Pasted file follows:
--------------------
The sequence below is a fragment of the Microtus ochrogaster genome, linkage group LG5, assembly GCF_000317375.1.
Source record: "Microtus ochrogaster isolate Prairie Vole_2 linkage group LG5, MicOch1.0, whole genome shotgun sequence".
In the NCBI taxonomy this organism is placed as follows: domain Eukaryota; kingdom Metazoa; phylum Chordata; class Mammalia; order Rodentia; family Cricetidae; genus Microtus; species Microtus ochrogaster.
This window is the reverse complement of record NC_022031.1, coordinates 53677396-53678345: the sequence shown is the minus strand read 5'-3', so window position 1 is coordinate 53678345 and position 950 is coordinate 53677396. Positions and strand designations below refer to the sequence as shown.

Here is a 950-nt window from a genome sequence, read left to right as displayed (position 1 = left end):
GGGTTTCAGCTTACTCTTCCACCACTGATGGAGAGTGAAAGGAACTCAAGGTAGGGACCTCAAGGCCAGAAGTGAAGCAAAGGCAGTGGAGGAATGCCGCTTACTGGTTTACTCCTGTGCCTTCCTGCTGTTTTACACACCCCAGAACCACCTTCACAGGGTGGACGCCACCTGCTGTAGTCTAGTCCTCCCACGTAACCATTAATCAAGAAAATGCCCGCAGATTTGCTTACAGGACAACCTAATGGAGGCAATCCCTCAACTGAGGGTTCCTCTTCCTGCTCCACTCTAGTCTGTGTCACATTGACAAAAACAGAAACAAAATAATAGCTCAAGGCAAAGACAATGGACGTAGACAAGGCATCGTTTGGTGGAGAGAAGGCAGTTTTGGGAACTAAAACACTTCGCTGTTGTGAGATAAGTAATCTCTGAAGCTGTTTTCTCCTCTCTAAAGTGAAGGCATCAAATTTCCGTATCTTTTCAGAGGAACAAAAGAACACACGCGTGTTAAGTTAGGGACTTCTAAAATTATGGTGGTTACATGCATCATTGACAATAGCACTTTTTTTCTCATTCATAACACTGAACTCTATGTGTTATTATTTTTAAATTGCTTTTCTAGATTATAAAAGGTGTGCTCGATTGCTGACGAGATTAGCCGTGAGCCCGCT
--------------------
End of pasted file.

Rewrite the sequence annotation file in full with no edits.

The sequence below is a fragment of the Microtus ochrogaster genome, linkage group LG5, assembly GCF_000317375.1.
Source record: "Microtus ochrogaster isolate Prairie Vole_2 linkage group LG5, MicOch1.0, whole genome shotgun sequence".
In the NCBI taxonomy this organism is placed as follows: domain Eukaryota; kingdom Metazoa; phylum Chordata; class Mammalia; order Rodentia; family Cricetidae; genus Microtus; species Microtus ochrogaster.
This window is the reverse complement of record NC_022031.1, coordinates 53677396-53678345: the sequence shown is the minus strand read 5'-3', so window position 1 is coordinate 53678345 and position 950 is coordinate 53677396. Positions and strand designations below refer to the sequence as shown.

Here is a 950-nt window from a genome sequence, read left to right as displayed (position 1 = left end):
GGGTTTCAGCTTACTCTTCCACCACTGATGGAGAGTGAAAGGAACTCAAGGTAGGGACCTCAAGGCCAGAAGTGAAGCAAAGGCAGTGGAGGAATGCCGCTTACTGGTTTACTCCTGTGCCTTCCTGCTGTTTTACACACCCCAGAACCACCTTCACAGGGTGGACGCCACCTGCTGTAGTCTAGTCCTCCCACGTAACCATTAATCAAGAAAATGCCCGCAGATTTGCTTACAGGACAACCTAATGGAGGCAATCCCTCAACTGAGGGTTCCTCTTCCTGCTCCACTCTAGTCTGTGTCACATTGACAAAAACAGAAACAAAATAATAGCTCAAGGCAAAGACAATGGACGTAGACAAGGCATCGTTTGGTGGAGAGAAGGCAGTTTTGGGAACTAAAACACTTCGCTGTTGTGAGATAAGTAATCTCTGAAGCTGTTTTCTCCTCTCTAAAGTGAAGGCATCAAATTTCCGTATCTTTTCAGAGGAACAAAAGAACACACGCGTGTTAAGTTAGGGACTTCTAAAATTATGGTGGTTACATGCATCATTGACAATAGCACTTTTTTTCTCATTCATAACACTGAACTCTATGTGTTATTATTTTTAAATTGCTTTTCTAGATTATAAAAGGTGTGCTCGATTGCTGACGAGATTAGCCGTGAGCCCGCT